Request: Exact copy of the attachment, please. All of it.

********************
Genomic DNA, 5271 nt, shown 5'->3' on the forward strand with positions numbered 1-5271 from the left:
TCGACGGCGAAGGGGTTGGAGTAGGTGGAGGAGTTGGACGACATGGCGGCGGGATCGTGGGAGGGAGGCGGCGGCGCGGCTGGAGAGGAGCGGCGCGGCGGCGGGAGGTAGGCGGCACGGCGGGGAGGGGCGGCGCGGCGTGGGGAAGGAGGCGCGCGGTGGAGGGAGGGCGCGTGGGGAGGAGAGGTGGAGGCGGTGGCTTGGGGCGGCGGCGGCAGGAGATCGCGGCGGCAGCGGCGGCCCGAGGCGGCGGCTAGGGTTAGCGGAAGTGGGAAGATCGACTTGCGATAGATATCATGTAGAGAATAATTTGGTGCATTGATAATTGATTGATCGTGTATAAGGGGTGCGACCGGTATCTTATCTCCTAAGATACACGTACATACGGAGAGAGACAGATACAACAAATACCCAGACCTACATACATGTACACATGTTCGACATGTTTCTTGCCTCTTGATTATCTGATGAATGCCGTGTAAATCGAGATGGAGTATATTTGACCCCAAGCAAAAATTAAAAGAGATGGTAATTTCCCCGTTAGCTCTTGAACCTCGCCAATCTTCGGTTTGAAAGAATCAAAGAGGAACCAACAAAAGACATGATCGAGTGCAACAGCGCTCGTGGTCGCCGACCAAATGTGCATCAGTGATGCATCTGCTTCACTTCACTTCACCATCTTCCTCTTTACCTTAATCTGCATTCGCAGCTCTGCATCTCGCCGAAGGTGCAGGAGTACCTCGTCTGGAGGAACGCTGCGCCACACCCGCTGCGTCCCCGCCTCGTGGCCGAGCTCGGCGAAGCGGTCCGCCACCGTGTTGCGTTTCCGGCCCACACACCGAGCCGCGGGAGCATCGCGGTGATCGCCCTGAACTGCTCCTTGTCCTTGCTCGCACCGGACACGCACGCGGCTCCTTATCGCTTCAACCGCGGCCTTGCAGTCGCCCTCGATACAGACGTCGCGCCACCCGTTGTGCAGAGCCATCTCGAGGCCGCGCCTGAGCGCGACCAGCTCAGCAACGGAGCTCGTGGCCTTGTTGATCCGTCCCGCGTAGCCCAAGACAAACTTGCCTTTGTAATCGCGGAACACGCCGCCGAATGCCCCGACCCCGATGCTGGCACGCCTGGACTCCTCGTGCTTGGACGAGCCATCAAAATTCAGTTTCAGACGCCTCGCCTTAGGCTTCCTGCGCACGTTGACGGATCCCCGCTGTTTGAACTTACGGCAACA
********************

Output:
Genomic DNA, 5271 nt, shown 5'->3' on the forward strand with positions numbered 1-5271 from the left:
TCGACGGCGAAGGGGTTGGAGTAGGTGGAGGAGTTGGACGACATGGCGGCGGGATCGTGGGAGGGAGGCGGCGGCGCGGCTGGAGAGGAGCGGCGCGGCGGCGGGAGGTAGGCGGCACGGCGGGGAGGGGCGGCGCGGCGTGGGGAAGGAGGCGCGCGGTGGAGGGAGGGCGCGTGGGGAGGAGAGGTGGAGGCGGTGGCTTGGGGCGGCGGCGGCAGGAGATCGCGGCGGCAGCGGCGGCCCGAGGCGGCGGCTAGGGTTAGCGGAAGTGGGAAGATCGACTTGCGATAGATATCATGTAGAGAATAATTTGGTGCATTGATAATTGATTGATCGTGTATAAGGGGTGCGACCGGTATCTTATCTCCTAAGATACACGTACATACGGAGAGAGACAGATACAACAAATACCCAGACCTACATACATGTACACATGTTCGACATGTTTCTTGCCTCTTGATTATCTGATGAATGCCGTGTAAATCGAGATGGAGTATATTTGACCCCAAGCAAAAATTAAAAGAGATGGTAATTTCCCCGTTAGCTCTTGAACCTCGCCAATCTTCGGTTTGAAAGAATCAAAGAGGAACCAACAAAAGACATGATCGAGTGCAACAGCGCTCGTGGTCGCCGACCAAATGTGCATCAGTGATGCATCTGCTTCACTTCACTTCACCATCTTCCTCTTTACCTTAATCTGCATTCGCAGCTCTGCATCTCGCCGAAGGTGCAGGAGTACCTCGTCTGGAGGAACGCTGCGCCACACCCGCTGCGTCCCCGCCTCGTGGCCGAGCTCGGCGAAGCGGTCCGCCACCGTGTTGCGTTTCCGGCCCACACACCGAGCCGCGGGAGCATCGCGGTGATCGCCCTGAACTGCTCCTTGTCCTTGCTCGCACCGGACACGCACGCGGCTCCTTATCGCTTCAACCGCGGCCTTGCAGTCGCCCTCGATACAGACGTCGCGCCACCCGTTGTGCAGAGCCATCTCGAGGCCGCGCCTGAGCGCGACCAGCTCAGCAACGGAGCTCGTGGCCTTGTTGATCCGTCCCGCGTAGCCCAAGACAAACTTGCCTTTGTAATCGCGGAACACGCCGCCGAATGCCCCGACCCCGATGCTGGCACGCCTGGACTCCTCGTGCTTGGACGAGCCATCAAAATTCAGTTTCAGACGCCTCGCCTTAGGCTTCCTGCGCACGTTGACGGATCCCCGCTGTTTGAACTTACGGCAACA